However, the vast majority of combinations do not cause issues, and I suspect that the mold itself actually has very little to do with it. It's much more likely to be a color combination and edge spot issue from the limited data I've seen so far. As an example, the color black as an edge spot appears to be by far the biggest offender based on the results from just this thread. Also, butterscotch spots seem to have been a problem a few times. But these will all need to be explored further to know for sure.

This is a problem that can be solved though, and it is one that is well suited for a machine learning / data science / artificial intelligence algorithm. Basically, you're just feeding a bunch of data to a computer and teaching the computer how to learn and predict which combinations would be most problematic. I write these algorithms for work every day, so I'd be happy to code this up. We'd just need to compile a dataset from various orders with everyone's chip design info (mold, spots, colors) and what percentage of them resulted in split spots and the machine learning model will tell you what to expect. It'll be extremely accurate too. (Sorry @DMack, but it can't tell you tomorrow's winning lottery numbers; it's science/mathematics, not magic).

If there is enough interest for me to solve this problem, I would be happy to do it, but I'll need everyone's help putting together the dataset. We'll need an unbiased sample though, so it can't just be data from complainers. We'll need good orders from people who've never had issues and who are unaware of this thread.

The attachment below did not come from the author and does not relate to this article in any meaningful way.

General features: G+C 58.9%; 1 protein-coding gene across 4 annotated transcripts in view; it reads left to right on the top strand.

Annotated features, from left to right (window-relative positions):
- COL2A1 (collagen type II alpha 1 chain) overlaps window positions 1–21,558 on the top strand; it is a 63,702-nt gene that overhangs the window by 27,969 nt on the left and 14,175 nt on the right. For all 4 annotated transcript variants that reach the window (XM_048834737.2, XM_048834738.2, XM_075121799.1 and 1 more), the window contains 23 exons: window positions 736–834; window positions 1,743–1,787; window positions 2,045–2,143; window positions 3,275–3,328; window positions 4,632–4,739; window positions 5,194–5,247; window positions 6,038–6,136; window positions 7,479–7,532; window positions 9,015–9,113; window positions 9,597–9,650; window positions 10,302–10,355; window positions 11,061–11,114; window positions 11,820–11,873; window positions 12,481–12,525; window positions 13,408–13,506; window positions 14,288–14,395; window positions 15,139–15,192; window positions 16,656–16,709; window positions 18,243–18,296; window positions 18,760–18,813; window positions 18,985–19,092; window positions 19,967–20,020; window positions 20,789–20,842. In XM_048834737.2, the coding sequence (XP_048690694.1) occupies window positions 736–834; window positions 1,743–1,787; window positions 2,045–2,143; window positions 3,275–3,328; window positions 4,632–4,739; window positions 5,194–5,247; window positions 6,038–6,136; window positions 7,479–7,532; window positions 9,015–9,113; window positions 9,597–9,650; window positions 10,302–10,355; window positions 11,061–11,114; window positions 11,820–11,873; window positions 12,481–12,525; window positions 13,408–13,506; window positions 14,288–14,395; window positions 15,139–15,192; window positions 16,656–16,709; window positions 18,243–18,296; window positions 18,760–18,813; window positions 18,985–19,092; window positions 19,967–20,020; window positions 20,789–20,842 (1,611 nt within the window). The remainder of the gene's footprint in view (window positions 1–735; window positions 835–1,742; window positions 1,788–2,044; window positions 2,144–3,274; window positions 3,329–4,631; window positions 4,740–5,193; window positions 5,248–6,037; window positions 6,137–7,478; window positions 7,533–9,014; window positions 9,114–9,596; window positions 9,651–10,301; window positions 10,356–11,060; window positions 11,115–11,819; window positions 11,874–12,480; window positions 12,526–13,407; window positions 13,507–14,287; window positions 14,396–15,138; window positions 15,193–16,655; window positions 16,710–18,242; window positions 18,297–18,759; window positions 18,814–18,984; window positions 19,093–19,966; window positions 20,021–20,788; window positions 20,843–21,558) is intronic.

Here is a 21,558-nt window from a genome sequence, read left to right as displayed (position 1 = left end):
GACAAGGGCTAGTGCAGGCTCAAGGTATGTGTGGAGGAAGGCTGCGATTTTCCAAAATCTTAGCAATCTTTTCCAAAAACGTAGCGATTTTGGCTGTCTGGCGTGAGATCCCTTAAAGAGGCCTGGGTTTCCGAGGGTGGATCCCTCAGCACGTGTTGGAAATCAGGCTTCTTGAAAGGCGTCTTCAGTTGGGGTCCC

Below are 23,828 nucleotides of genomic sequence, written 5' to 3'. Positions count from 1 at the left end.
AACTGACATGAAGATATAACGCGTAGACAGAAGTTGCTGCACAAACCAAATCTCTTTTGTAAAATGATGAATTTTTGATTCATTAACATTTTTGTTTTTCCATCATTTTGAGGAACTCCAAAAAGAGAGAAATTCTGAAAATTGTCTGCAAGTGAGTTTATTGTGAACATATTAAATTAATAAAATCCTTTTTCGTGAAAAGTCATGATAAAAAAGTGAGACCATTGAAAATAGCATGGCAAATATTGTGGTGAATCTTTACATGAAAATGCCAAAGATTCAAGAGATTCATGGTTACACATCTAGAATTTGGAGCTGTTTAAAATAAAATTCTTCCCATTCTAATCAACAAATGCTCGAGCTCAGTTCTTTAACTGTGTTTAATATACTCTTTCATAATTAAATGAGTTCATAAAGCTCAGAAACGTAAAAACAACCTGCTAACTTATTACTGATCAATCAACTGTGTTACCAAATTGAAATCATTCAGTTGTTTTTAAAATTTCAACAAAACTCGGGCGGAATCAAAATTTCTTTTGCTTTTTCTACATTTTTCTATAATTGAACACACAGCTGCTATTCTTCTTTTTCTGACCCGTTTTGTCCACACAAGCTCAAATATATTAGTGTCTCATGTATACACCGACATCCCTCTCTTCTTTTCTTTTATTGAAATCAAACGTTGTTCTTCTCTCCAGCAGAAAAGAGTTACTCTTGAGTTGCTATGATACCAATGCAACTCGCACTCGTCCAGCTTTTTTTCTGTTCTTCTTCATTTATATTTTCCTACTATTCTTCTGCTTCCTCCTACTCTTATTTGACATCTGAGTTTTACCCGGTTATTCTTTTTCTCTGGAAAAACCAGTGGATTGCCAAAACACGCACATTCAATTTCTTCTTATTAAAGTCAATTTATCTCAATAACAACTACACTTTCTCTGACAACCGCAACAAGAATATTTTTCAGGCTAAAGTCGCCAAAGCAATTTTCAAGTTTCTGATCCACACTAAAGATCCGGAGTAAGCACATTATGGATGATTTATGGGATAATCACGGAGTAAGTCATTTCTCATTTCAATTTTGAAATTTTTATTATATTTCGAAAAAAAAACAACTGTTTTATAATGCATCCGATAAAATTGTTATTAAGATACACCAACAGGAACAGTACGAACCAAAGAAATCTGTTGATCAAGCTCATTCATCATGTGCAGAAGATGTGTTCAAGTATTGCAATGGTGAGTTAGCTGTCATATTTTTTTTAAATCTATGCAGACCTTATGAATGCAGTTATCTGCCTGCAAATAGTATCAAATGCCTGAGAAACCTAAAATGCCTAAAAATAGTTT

Rhodeman77

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I would think CPC would be the best source of that information. They see every chip that comes out of the factory. I’m sure we make up a decent segment of the orders placed, but we are far from the majority of the whole.
 

David Spragg

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A few observations here. First, this is a much larger problem to solve than most of us realize. If this is an issue that only occurs with particular color/spot/mold combos, then we're talking about 19 molds, 8 different spot sizes/types, & 38 different colors. This results in 19*8*38!/(38-2)! = 213,712 different permuations of spot color combos to "memorize" when trying to tackle this problem. It's simply not humanly possible for someone to remember all of those.

However, the vast majority of combinations do not cause issues, and I suspect that the mold itself actually has very little to do with it. It's much more likely to be a color combination and edge spot issue from the limited data I've seen so far. As an example, the color black as an edge spot appears to be by far the biggest offender based on the results from just this thread. Also, butterscotch spots seem to have been a problem a few times. But these will all need to be explored further to know for sure.